Council to look anew at city garbage pickups, new ordinance
By David Delcore
Staff Writer | October 02,2012
BARRE — Does garbage generated by someone who rents an apartment necessarily smell any worse on a hot summer day than garbage generated by someone who owns their own home?
That is among the many questions begged by a proposed ordinance revision that was the subject of a summerlong discussion by the City Council, which scrapped two earlier versions of the measure and will start from scratch tonight.
What began in June as an honest attempt to address an isolated complaint about Dumpsters in one Barre neighborhood is now on the verge of morphing into a proposal that would deprive landlords — and by extension their tenants — of an economical curbside option that would still be available to homeowners.
Councilors seemed unconcerned about that apparent double standard last week when discussing an evolving proposal that would, among other things, require weekly pickup of trash generated by the city’s apartment-dwelling residents, while exempting homeowners from that same requirement.
It isn’t just about large metal trash containers anymore. “Toters,” those now-familiar wheeled plastic garbage receptacles that commercial haulers provide to their customers, would also be affected by the changes being considered.
In fact, Councilor Paul Poirier said that if “toters” — at least those that serve rental properties — aren’t part of the mix he won’t support any of the suggested changes.
Citing a recent neighborhood complaint that involved the odor emanating from “toters” outside a Wellington Street apartment house, Poirier said an ordinance covering only Dumpster-type bins would fail to deal with that problem.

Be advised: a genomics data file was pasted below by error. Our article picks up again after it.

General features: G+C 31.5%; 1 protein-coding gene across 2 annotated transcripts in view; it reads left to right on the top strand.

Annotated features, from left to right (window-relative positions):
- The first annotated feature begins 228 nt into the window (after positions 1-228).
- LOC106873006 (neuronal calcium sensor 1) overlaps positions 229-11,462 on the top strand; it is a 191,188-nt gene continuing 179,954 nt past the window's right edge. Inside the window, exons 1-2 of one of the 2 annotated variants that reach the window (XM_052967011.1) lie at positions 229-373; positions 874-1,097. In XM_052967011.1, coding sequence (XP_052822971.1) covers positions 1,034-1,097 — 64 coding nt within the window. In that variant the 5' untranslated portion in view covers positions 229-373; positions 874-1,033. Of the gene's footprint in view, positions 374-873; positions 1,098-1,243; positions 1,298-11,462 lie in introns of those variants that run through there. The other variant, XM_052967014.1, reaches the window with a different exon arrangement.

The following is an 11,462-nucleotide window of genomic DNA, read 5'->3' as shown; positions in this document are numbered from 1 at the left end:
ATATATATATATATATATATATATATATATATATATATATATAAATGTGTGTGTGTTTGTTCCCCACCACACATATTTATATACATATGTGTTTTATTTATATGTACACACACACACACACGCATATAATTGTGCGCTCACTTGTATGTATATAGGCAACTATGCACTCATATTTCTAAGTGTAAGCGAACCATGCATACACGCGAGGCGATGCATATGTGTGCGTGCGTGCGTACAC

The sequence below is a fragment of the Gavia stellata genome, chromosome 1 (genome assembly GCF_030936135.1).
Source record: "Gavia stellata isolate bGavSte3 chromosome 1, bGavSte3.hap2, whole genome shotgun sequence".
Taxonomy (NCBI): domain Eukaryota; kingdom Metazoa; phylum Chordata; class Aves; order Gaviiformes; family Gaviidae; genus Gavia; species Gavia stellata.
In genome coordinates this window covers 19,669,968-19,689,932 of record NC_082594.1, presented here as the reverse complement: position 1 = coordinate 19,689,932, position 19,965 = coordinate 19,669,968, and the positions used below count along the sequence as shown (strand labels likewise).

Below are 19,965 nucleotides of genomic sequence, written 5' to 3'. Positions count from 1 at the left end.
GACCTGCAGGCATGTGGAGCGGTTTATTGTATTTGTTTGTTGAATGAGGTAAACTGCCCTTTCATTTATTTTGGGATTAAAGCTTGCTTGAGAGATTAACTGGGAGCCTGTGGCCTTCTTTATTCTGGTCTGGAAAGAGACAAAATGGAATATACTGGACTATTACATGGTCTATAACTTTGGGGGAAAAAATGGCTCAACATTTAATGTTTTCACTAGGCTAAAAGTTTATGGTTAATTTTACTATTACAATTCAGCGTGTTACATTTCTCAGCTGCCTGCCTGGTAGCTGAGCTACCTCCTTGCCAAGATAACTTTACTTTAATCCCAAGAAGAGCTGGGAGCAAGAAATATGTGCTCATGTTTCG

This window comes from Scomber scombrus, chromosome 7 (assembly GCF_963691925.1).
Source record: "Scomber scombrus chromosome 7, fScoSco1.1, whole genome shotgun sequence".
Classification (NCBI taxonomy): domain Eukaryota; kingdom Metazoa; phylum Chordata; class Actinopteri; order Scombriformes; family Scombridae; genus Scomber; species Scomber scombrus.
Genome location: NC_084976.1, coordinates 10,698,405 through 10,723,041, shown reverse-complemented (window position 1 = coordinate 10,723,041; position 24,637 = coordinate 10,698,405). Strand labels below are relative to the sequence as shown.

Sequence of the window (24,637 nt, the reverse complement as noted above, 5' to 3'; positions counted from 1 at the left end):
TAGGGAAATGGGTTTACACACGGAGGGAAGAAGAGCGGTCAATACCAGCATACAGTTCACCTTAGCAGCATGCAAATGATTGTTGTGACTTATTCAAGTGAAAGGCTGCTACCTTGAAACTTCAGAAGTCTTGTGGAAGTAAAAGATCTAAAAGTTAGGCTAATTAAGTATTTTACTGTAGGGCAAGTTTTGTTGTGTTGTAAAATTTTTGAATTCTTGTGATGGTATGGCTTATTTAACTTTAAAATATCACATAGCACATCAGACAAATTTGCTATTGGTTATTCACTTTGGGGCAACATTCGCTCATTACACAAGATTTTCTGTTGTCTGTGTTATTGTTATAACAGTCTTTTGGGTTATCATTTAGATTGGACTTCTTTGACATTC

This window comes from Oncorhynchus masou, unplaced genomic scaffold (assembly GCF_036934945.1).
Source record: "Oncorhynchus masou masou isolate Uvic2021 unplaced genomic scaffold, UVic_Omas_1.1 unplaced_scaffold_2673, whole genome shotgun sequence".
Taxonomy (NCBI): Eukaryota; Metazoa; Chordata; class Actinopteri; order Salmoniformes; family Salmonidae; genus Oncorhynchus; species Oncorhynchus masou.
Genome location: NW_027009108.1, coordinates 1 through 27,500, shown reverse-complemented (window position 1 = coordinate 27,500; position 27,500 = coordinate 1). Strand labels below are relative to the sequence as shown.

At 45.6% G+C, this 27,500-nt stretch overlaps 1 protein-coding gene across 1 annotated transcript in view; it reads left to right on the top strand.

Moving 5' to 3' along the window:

City Manager Steve Mackenzie said some of the more serious trash-related complaints involve properties served by “toters,” and Capt. Matt Cetin, the firefighter who is heading the city’s rental housing inspection program, predicted the number of them will multiply if some of the other changes are approved.
Councilors appeared ready to embrace proposed setback requirements for Dumpster-type containers that were suggested as a compromise to an earlier proposal that would have required all such bins to be screened.
The proposed setbacks — 20 feet from the edge of the street and four feet from a property line — would have been difficult if not impossible for some landlords to meet, forcing them to either obtain a waiver from Mackenzie or shift from Dumpster-type bins to “toters” for their tenants.
However, councilors were more concerned with the frequency of the trash receptacle being emptied, regardless of its size, and indicated a strong preference for weekly pickup — at least when it comes to rental properties.
Though less expensive, every-other-week trash removal service should not be an option for those who own rental properties, according to councilors, who acknowledged that would likely result in an increase in monthly trash bills that would be passed on to tenants in the form of increased rents.
Councilors never seriously discussed imposing the weekly pickup requirement on a citywide basis, though Councilor Anita Chadderton did suggest that after three trash-related complaints homeowners could be forced to go to weekly pickup. A three-strike rule for landlords was never discussed.
Councilor Michael Boutin, who has written two other versions of the ordinance change that was initially designed to address complaints about unsightly and occasionally overflowing Dumpsters, agreed to incorporate the changes discussed last week into a version of the ordinance change that will be considered by the council when it meets tonight at 7 p.m.